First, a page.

It will then ask you to log into your Microsoft account, if you have an, Live or  Hotmail email you can sign in, if not go and create one.

Then it will scan the image for text.

Once scanned, the written text from the document will now be on your screen, you can read it using  VoiceOver by placing a finger on the screen, or there is a play button to use one of their voices  to read the whole document.

Once you are done listening you can tap close, which will give you the option to save it by  exporting to another Microsoft app such as Word or OneDrive. If you don’t want to save it, just tap  close again, and it will take you back to the capture screen so you can scan a new document.

And there you have it, a free alternative to KNFBReader. Carry this app in your pocket and whenever  you are presented with print text, take a picture and get it read back to you.

Get job ready by learning to use Assistive Technology

Technology is levelling the playing field at work, so in order to boost your chances of getting a  job, you need to know how to use the latest Assistive technology. By joining our 

Employability programme,

 you’ll get access to one-to-one sessions from Alex which will teach you to use the latest products  so you can get tasks completed in the workplace. Register at the link below to book your induction.

*10)  How does the Amazon Echo help people with a vision impairment?

RNIB – Supporting people with sight loss

Thursday, 6 April 2017

Virtual Assistants such as Siri and Cortana who respond to audible commands have been in our phones  for a while, but the standalone Amazon Echo gadget heralds the arrival of a new type of device that  could be of enormous benefit to many people – in particular, people who have a vision impairment.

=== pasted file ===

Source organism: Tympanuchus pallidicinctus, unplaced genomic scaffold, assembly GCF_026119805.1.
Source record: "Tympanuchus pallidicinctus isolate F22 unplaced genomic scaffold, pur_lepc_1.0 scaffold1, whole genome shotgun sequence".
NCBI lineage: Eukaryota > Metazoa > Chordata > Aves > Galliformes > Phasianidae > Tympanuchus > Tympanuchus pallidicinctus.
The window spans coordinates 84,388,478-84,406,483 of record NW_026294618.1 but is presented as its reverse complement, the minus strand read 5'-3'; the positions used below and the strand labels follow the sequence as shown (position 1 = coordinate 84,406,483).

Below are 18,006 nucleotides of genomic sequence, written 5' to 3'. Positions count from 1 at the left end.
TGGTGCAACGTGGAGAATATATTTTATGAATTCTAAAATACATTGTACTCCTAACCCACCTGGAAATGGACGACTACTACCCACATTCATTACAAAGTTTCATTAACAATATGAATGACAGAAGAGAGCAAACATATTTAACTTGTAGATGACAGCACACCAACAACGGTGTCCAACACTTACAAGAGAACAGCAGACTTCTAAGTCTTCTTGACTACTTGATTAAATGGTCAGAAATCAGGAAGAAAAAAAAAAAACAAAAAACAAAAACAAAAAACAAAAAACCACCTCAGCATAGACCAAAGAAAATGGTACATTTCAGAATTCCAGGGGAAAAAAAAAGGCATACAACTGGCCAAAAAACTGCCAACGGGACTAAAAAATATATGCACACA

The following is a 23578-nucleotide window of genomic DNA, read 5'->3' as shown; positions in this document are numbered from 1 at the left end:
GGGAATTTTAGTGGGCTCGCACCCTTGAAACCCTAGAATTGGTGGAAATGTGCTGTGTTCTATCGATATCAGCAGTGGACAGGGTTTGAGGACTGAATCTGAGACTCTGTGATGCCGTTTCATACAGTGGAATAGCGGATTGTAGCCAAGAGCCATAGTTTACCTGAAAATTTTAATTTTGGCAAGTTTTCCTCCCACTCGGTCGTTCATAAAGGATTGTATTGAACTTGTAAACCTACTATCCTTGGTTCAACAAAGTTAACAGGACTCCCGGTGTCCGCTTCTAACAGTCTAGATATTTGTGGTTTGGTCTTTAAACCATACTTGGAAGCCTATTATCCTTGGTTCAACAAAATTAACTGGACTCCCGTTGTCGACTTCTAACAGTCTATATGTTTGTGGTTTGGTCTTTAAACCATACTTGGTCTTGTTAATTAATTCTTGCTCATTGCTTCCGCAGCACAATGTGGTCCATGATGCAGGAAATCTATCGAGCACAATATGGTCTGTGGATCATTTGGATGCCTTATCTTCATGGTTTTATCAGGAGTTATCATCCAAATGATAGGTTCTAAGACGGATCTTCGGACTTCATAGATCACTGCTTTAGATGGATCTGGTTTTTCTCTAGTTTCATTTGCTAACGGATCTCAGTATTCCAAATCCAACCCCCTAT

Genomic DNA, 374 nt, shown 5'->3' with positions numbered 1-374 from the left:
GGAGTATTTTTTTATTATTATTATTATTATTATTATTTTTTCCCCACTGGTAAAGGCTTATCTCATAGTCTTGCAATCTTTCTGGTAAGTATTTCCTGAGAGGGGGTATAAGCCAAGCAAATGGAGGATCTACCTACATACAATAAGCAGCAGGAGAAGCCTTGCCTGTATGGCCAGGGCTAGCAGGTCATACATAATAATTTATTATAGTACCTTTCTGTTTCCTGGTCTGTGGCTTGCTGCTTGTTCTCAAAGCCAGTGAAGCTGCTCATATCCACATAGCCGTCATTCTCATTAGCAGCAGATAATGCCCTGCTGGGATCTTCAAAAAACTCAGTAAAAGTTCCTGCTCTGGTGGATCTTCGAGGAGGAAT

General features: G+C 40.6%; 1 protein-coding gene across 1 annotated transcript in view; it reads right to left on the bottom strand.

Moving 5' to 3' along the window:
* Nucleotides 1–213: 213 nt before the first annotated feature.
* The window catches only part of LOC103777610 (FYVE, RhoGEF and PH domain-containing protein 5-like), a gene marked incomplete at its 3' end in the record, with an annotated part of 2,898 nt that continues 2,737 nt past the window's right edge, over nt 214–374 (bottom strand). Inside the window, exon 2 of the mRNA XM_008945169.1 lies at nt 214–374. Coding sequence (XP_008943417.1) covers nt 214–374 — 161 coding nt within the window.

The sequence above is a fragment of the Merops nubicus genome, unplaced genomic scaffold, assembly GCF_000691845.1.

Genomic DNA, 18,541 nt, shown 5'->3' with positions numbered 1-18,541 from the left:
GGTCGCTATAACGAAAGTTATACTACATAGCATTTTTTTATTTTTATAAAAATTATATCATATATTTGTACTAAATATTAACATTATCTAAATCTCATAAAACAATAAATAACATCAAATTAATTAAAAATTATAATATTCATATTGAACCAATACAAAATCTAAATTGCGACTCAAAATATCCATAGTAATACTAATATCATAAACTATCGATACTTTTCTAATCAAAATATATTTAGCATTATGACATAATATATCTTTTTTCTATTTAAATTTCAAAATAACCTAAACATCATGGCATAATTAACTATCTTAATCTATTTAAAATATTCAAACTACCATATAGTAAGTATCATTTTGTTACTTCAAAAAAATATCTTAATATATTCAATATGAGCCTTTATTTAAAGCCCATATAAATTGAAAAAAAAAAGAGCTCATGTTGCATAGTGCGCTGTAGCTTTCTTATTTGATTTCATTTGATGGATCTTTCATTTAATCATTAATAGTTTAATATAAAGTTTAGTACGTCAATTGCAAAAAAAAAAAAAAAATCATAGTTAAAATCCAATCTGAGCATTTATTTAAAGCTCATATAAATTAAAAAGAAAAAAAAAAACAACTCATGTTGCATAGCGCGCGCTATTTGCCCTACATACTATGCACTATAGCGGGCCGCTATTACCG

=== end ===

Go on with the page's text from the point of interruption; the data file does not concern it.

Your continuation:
The Amazon Echo has been on sale in the UK since October 2016. In December, Robin Christopherson  MBE, Head of Digital Inclusion at  AbilityNet ,

 was given the Echo Dot (a mini version of the Amazon Echo) for his birthday. Find out what Robin  thinks of the new button-free, hands-free and eye-free gadget.

The Echo is a black column around fifteen inches tall and four inches wide. At around an inch  thick, the Amazon Echo Dot is exactly the same as the normal Amazon Echo but with the bottom 90 per  cent of the shiny black column (comprising the big bassy speaker) lopped off. The Dot may be  smaller, but it still has a great-sounding speaker in there (and it can also be connected via a  cable or Bluetooth to a beefier speaker if you wish for a bigger sound) and is a snip at £50  compared to the standard Echo price-tag of £150.

There is no screen and the Echo is permanently on. You just talk to the air and the Echo’s voice,  known as ‘Alexa’, responds. There are a couple of buttons on the top but these are really never  used day-to-day.

What can the Amazon Echo do?

It’s probably easier to ask what the Echo can’t do. All you have to do is start your instruction by  saying “Alexa” before your question or request. For example, “Alexa, play me a Queen song” or  “Alexa, order me some more Toilet Duck” and within a trice you’re listening to your favourite tunes  or running to the door. Well ok, perhaps deliveries aren’t that instantaneous but with next-day  delivery it’s almost that quick.

Seven things a blind person can ask their Amazon Echo

As a blind person the Amazon Echo offers loads of useful functions – my current favourite requests  are:

News: “Alexa, give me the news” – and the news and sports summary you’ll hear is updated every hour

Facts: “Alexa, how tall is the Queen?” or “Alexa, tell me a random fact”

Jokes: “Alexa, tell me a joke” and “Alexa, tell me another one”

Timers and alarms: “Alexa, set a timer for three minutes” or “Alexa, wake me up tomorrow at 7am”

Radio: “Alexa, play Radio 4 Extra on TuneIn” or “Alexa, play The Prairie Home Companion station on  TuneIn”

Podcasts: “Alexa, play This Week in Tech on TuneIn” or “Alexa, play 99 per cent Invisible on TuneIn”

Books: “Alexa, play Ready Player One on Audible” or “Alexa, play my book” to resume listening.

Adding Skills to Amazon Echo

Several thousand ‘skills’ are available to Alexa – these are like apps you can enable to give her  added abilities. For example you can ask “Alexa, enable the National Rail skill” to be able to plan  train journeys and get information on delays. Skills can be searched for and enabled through the  Alexa app on iPhone or Android mobiles but can also be enabled through the Echo itself. Just say  “Alexa, enable the Coffee Chef skill”.